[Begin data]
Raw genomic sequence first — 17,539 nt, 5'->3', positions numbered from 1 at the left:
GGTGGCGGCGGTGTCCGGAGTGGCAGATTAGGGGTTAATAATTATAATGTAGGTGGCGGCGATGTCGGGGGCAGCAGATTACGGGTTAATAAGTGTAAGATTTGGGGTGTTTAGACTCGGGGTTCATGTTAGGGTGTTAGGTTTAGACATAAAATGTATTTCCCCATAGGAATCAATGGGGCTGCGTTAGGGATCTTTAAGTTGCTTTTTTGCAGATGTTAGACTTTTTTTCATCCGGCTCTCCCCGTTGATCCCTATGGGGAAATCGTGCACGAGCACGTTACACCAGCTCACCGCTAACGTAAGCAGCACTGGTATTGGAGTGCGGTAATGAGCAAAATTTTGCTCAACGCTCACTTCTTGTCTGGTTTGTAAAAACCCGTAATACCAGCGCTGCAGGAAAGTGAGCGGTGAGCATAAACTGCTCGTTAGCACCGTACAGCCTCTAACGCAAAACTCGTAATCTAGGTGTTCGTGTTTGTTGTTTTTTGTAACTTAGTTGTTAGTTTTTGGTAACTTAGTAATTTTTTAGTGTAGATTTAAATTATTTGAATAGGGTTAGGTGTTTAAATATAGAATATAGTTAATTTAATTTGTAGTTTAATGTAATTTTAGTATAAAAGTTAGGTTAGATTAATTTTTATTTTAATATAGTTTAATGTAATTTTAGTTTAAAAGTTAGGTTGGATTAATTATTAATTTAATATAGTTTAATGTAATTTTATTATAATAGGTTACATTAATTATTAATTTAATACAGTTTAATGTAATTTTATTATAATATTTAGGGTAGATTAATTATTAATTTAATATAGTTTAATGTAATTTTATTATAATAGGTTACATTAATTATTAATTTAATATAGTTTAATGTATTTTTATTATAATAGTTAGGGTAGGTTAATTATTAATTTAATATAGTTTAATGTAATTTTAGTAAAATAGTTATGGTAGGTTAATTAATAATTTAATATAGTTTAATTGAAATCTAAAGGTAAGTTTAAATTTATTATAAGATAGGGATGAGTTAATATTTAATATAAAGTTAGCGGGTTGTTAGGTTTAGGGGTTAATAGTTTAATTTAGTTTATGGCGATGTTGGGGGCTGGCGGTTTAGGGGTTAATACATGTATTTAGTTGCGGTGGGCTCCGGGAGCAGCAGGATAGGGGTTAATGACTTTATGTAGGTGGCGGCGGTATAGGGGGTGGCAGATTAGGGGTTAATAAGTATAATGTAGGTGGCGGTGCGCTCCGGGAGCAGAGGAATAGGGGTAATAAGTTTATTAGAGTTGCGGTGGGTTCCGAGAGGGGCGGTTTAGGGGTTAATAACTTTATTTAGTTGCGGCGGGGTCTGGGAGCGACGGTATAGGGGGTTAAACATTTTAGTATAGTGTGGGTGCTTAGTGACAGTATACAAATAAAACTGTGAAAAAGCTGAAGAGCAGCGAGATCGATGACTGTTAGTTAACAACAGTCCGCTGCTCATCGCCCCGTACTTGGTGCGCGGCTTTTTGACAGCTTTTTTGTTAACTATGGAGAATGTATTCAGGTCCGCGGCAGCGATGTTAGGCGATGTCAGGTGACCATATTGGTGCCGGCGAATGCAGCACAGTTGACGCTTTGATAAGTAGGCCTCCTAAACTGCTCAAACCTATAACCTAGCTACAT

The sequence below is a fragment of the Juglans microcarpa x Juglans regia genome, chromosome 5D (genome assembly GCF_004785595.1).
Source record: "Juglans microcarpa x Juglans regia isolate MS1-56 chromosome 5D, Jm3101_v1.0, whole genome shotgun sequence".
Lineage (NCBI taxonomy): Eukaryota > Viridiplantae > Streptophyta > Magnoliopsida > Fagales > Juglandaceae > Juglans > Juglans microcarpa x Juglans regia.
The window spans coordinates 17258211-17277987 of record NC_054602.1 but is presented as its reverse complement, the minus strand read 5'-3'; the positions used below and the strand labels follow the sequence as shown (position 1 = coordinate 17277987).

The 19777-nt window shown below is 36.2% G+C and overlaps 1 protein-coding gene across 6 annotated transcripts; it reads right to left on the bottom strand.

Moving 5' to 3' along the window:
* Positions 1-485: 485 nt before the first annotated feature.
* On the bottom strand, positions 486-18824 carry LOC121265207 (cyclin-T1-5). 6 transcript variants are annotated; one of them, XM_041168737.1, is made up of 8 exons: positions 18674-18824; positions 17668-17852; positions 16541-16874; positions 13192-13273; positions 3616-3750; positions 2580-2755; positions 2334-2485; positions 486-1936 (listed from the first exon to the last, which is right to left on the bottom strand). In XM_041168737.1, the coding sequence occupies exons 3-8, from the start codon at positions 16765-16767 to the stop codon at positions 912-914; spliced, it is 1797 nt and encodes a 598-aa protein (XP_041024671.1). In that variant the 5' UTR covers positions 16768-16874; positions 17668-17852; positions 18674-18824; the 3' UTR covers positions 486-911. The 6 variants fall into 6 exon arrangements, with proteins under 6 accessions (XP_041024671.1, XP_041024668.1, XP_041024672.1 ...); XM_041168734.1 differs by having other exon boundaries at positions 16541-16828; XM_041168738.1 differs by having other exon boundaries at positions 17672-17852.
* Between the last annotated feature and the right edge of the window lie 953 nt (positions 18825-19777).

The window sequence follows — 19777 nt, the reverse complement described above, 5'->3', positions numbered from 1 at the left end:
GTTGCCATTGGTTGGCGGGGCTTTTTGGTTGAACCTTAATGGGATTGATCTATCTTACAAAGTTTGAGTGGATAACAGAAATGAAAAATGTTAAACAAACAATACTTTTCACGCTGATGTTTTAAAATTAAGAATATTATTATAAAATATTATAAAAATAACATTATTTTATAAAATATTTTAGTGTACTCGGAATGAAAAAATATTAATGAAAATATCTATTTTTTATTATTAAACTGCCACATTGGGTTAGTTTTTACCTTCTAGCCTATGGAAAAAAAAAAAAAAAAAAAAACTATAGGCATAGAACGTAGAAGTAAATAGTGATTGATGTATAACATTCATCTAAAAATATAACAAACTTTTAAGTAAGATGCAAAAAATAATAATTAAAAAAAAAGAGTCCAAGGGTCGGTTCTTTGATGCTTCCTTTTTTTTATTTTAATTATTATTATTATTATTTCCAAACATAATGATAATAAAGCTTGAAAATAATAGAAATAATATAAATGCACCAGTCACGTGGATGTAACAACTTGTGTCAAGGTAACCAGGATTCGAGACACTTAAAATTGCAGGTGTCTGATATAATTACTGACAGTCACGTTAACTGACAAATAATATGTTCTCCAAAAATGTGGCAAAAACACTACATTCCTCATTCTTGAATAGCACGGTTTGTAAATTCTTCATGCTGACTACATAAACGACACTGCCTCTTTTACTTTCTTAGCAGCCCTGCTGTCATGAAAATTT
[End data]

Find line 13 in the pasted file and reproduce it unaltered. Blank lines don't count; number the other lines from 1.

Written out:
GTTGCCATTGGTTGGCGGGGCTTTTTGGTTGAACCTTAATGGGATTGATCTATCTTACAAAGTTTGAGTGGATAACAGAAATGAAAAATGTTAAACAAACAATACTTTTCACGCTGATGTTTTAAAATTAAGAATATTATTATAAAATATTATAAAAATAACATTATTTTATAAAATATTTTAGTGTACTCGGAATGAAAAAATATTAATGAAAATATCTATTTTTTATTATTAAACTGCCACATTGGGTTAGTTTTTACCTTCTAGCCTATGGAAAAAAAAAAAAAAAAAAAAACTATAGGCATAGAACGTAGAAGTAAATAGTGATTGATGTATAACATTCATCTAAAAATATAACAAACTTTTAAGTAAGATGCAAAAAATAATAATTAAAAAAAAAGAGTCCAAGGGTCGGTTCTTTGATGCTTCCTTTTTTTTATTTTAATTATTATTATTATTATTTCCAAACATAATGATAATAAAGCTTGAAAATAATAGAAATAATATAAATGCACCAGTCACGTGGATGTAACAACTTGTGTCAAGGTAACCAGGATTCGAGACACTTAAAATTGCAGGTGTCTGATATAATTACTGACAGTCACGTTAACTGACAAATAATATGTTCTCCAAAAATGTGGCAAAAACACTACATTCCTCATTCTTGAATAGCACGGTTTGTAAATTCTTCATGCTGACTACATAAACGACACTGCCTCTTTTACTTTCTTAGCAGCCCTGCTGTCATGAAAATTT